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gogo59
08-03-2006, 03:26 PM
Did the Sox make a change in the guy responsible for their drafts a couple years ago? I realize it's a little early to be evaluating last June's draft, but after having very good drafts for a number of years running, 2005 and 2006 look like they're going to be losers. Although Broadway is pitching well, he has a low ceiling from everything I've read. And McCullough also is projected as a bottom of the rotation starter at best. And with very few exceptions, no one below the first round has distinguished himself from the last two drafts. What happened?

Britt Burns
08-03-2006, 04:43 PM
Geez, you really think it is too early to evaluate the '06 draft when has already been...two months?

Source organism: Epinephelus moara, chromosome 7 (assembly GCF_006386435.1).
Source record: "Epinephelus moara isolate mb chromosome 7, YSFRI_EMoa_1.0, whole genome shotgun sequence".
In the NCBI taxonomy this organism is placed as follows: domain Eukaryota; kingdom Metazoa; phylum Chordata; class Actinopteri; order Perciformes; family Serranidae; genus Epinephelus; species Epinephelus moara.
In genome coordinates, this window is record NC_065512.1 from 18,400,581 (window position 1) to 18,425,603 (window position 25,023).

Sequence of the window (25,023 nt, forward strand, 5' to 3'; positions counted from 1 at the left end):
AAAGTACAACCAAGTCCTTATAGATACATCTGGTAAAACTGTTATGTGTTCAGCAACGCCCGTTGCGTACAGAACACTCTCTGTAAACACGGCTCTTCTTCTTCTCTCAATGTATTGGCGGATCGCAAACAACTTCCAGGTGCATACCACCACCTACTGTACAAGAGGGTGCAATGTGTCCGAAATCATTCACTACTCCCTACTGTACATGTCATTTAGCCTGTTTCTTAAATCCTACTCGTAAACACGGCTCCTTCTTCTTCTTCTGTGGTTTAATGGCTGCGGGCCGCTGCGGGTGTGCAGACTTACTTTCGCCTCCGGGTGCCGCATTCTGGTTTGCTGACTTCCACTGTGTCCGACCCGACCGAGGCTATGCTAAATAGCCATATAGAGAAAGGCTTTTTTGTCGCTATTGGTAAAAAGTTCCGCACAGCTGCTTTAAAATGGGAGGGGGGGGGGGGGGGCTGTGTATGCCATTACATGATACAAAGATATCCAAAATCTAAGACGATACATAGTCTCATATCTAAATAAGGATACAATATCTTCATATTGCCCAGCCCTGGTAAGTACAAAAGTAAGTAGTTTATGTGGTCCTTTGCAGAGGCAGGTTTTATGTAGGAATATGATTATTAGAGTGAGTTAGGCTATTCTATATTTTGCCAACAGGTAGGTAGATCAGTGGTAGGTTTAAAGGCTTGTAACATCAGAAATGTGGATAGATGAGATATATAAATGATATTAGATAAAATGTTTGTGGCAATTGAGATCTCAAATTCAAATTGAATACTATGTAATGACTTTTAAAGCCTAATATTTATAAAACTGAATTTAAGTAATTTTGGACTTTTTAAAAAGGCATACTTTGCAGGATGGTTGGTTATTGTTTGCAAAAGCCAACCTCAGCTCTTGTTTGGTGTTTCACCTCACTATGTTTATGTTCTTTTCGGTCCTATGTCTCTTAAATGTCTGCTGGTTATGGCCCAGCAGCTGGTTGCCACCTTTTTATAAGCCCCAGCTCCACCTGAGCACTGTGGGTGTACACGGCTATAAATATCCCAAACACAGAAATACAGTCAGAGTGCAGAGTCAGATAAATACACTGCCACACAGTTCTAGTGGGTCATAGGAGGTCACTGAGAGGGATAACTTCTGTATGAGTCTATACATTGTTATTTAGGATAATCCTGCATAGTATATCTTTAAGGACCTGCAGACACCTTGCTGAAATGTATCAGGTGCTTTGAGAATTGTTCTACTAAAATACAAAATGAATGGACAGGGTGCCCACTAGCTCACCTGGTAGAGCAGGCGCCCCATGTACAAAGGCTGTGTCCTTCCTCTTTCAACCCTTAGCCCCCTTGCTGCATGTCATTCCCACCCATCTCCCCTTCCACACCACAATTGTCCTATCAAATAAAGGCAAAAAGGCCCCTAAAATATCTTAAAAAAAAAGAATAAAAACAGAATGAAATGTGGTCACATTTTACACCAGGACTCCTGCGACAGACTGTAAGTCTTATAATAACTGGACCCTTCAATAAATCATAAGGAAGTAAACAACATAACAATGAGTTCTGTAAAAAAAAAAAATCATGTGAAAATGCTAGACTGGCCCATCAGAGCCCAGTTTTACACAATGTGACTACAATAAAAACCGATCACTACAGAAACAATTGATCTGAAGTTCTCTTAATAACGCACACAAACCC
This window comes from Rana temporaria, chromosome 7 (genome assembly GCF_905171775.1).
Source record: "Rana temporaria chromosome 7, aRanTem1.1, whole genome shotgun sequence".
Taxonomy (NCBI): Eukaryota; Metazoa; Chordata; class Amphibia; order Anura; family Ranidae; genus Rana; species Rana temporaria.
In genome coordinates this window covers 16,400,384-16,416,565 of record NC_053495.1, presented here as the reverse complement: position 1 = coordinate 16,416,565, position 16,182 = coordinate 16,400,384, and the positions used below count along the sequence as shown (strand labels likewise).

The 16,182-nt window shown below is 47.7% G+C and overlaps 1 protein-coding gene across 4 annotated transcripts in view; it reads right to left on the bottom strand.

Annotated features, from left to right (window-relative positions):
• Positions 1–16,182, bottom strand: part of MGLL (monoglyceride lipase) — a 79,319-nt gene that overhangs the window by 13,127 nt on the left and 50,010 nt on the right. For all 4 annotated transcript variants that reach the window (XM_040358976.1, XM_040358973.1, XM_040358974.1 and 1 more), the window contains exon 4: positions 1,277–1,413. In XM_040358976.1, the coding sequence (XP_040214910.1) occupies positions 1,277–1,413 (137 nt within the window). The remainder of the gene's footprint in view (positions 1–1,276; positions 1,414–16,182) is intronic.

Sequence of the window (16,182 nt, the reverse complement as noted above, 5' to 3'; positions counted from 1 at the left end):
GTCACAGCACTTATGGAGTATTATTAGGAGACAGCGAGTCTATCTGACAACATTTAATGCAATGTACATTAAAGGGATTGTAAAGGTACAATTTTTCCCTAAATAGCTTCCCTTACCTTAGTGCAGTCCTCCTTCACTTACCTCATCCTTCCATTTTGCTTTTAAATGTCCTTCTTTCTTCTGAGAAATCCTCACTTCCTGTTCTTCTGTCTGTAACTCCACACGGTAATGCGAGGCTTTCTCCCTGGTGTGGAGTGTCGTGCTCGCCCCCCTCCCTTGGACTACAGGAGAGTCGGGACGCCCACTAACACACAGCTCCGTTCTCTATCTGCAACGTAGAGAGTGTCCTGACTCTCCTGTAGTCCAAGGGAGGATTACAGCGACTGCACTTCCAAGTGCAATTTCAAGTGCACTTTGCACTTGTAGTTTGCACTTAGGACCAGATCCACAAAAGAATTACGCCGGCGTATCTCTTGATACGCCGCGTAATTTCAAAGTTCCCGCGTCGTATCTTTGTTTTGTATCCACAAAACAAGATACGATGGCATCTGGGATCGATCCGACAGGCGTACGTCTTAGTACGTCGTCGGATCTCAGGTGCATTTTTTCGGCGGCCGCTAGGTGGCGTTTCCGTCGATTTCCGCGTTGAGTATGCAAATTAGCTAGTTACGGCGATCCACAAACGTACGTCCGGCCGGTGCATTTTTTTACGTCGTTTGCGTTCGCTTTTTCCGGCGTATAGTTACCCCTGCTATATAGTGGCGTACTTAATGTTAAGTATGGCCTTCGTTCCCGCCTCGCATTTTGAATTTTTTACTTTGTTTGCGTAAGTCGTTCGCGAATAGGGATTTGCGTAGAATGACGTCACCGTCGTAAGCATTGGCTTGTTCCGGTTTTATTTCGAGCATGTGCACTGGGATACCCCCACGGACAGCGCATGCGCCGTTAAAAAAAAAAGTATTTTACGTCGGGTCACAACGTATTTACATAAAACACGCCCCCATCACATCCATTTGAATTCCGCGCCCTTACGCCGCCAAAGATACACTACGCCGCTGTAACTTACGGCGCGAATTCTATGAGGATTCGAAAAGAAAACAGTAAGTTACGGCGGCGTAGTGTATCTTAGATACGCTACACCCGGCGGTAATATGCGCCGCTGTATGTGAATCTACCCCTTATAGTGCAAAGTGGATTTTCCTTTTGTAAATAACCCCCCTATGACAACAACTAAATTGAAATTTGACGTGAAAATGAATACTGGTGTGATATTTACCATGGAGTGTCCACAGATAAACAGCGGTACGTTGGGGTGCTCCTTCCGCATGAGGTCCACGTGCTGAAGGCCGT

Check how many picks from last year have been in AA the whole season like Broadway (much less succeeding). Look at Carter's stats in Great Falls. Look who Daniel Cortes got us in a trade. Look at how Aaron Cunningham has progressed this year.

This isn't the NFL. It takes years and years for most of these guys to reach their full potential, and if you get one ML caliber regular player or starter and one bench player or reliever froma single draft you are doing damn good.

By the way, here are a few people who slid in the draft because they profiled as bottom of the rotation guys (just off the top of my head): Mark Buehrle (38th round DFE), Greg Maddox (2nd), Cliff Lee (6th), Brandon Webb (8th), Jason Schmidt (8th), Roy Oswalt (23rd, and even then a DFE).